Of course Phoebe has a redemption in the end, but Mulder has seen through her and the allegory revelation that fire no longer has the effect on him that it once did, is very clear by the close of the episode.
See a clip here:
2) 1x05 “Jersey Devil”
This may seem an odd choice for shippiness, given Scully goes on a date with another man, but despite the lack of the tactile, sexual tension filled scenes, this episode has a huge significance in the development of Mulder and Scully’s relationship - particularly when you consider it was written by show creator Chris “purely platonic” Carter.
The plot itself does not lend itself to romance, with Mulder and Scully going back and forth to New Jersey on the search of a bigfoot-esque man, which turns out to be a bigfoot couple... in fact, a bigfoot family. However, it is the secondary story with Scully’s personal life where the interest lies.
At this stage in the game, The X-Files is entirely a show about their partnership and the paranormal shenanigans they investigate, with Mulder’s past a shadow hanging over it all. Then suddenly in “The Jersey Devil” we get the most domestic look into Scully’ life, and not in a way relevant to the case as in “Beyond the Sea.”
No, what we see is a bit ABBA’s “The Day Before You Came” with a glance at the life Scully led before Mulder. We see her attending her godson’s birthday party where she hangs out with a friend and flirts with a divorcee, Rob, who asks her out on a date.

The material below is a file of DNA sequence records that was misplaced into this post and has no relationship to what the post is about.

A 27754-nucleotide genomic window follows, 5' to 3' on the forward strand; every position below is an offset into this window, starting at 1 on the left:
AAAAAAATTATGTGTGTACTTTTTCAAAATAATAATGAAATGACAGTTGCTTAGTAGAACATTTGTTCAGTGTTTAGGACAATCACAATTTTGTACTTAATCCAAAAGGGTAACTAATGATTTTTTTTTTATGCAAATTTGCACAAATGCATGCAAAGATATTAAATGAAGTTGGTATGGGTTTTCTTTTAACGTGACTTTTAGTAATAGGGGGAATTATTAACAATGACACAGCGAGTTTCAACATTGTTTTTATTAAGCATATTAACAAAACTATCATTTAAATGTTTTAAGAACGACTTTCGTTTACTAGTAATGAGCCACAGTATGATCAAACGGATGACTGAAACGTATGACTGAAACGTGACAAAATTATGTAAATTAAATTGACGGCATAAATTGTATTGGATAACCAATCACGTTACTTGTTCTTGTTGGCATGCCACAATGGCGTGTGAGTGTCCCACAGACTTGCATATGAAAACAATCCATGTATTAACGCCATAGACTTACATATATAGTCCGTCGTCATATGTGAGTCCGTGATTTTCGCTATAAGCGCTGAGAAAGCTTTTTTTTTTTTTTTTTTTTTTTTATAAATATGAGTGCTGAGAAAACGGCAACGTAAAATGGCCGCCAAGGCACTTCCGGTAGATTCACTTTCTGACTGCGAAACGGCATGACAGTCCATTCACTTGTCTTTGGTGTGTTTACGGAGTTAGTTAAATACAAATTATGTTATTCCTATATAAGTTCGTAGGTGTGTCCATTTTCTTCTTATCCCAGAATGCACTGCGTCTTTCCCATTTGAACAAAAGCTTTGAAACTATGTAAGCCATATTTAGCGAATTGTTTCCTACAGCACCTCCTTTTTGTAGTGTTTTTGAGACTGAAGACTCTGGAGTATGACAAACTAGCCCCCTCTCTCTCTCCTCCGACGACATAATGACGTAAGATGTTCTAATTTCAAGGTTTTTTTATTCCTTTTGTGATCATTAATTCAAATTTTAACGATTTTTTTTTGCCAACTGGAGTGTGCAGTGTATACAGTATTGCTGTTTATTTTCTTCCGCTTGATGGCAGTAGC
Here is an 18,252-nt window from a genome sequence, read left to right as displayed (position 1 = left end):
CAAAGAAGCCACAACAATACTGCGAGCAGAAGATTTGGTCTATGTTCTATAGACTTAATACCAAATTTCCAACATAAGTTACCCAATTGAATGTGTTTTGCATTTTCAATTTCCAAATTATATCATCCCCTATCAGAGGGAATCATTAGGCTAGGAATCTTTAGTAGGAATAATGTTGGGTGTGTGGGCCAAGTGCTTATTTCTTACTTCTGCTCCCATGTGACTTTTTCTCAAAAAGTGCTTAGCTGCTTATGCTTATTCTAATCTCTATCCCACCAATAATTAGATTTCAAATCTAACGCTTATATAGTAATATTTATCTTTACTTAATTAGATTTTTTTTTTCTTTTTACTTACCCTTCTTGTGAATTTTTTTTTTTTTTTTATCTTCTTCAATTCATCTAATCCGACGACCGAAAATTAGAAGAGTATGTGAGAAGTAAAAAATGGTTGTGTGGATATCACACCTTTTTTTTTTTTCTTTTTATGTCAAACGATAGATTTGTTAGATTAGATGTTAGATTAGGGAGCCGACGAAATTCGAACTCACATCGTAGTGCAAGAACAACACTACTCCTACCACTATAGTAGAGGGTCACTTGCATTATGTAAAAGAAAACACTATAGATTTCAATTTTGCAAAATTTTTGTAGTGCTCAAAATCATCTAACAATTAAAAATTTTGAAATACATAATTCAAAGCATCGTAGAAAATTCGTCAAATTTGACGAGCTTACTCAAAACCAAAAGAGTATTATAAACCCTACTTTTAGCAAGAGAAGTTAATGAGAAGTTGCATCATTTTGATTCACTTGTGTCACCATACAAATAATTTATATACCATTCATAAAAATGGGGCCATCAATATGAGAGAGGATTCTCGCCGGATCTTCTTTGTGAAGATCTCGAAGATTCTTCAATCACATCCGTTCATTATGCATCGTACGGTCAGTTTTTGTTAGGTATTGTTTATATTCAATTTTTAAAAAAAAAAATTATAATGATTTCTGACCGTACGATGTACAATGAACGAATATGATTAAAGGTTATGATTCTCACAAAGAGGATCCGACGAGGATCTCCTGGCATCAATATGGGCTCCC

Scully’s life is, however, now punctuated with calls from Mulder to bail him out or chase up something for him, or follow him into madness. Even on Scully’s actual date with Rob she is interrupted by a phone call, and she doesn't appear too upset about it.
And that is what makes this episode so shippy. It shows, so early on, that Scully’s life has turned upside down because of Mulder, and frankly everything in her old life is pretty dull and run-of-the-mill compared to the intense excitement of a world with Mulder. So much so that in fact Scully turns down a second date with Rob, in order to devote more time to Mulder.
It’s staggering that Chris Carter created this plot where he showed not only that Scully was giving up much of her own life to be involved in The X-Files, but very specifically that she was giving up her romantic life and choosing Mulder over it. Not forgetting that Scully’s friend says Scully told her Mulder was cute.